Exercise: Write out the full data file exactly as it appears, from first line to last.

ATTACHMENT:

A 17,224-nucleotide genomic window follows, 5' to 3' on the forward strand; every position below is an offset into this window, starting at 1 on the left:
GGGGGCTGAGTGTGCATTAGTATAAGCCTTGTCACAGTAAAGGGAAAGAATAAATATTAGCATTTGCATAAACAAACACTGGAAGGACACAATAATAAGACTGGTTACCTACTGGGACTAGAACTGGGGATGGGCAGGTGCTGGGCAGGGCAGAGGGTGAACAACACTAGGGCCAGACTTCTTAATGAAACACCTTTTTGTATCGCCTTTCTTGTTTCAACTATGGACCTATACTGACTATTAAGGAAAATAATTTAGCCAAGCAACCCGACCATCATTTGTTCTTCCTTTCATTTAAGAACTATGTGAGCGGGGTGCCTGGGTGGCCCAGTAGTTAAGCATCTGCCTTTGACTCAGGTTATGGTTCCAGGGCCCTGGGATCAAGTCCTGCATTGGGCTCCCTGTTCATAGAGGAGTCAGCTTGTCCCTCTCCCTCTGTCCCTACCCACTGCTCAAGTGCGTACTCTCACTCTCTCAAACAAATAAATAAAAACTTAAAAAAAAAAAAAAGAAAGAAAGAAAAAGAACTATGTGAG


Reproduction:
A 17,224-nucleotide genomic window follows, 5' to 3' on the forward strand; every position below is an offset into this window, starting at 1 on the left:
GGGGGCTGAGTGTGCATTAGTATAAGCCTTGTCACAGTAAAGGGAAAGAATAAATATTAGCATTTGCATAAACAAACACTGGAAGGACACAATAATAAGACTGGTTACCTACTGGGACTAGAACTGGGGATGGGCAGGTGCTGGGCAGGGCAGAGGGTGAACAACACTAGGGCCAGACTTCTTAATGAAACACCTTTTTGTATCGCCTTTCTTGTTTCAACTATGGACCTATACTGACTATTAAGGAAAATAATTTAGCCAAGCAACCCGACCATCATTTGTTCTTCCTTTCATTTAAGAACTATGTGAGCGGGGTGCCTGGGTGGCCCAGTAGTTAAGCATCTGCCTTTGACTCAGGTTATGGTTCCAGGGCCCTGGGATCAAGTCCTGCATTGGGCTCCCTGTTCATAGAGGAGTCAGCTTGTCCCTCTCCCTCTGTCCCTACCCACTGCTCAAGTGCGTACTCTCACTCTCTCAAACAAATAAATAAAAACTTAAAAAAAAAAAAAAGAAAGAAAGAAAAAGAACTATGTGAG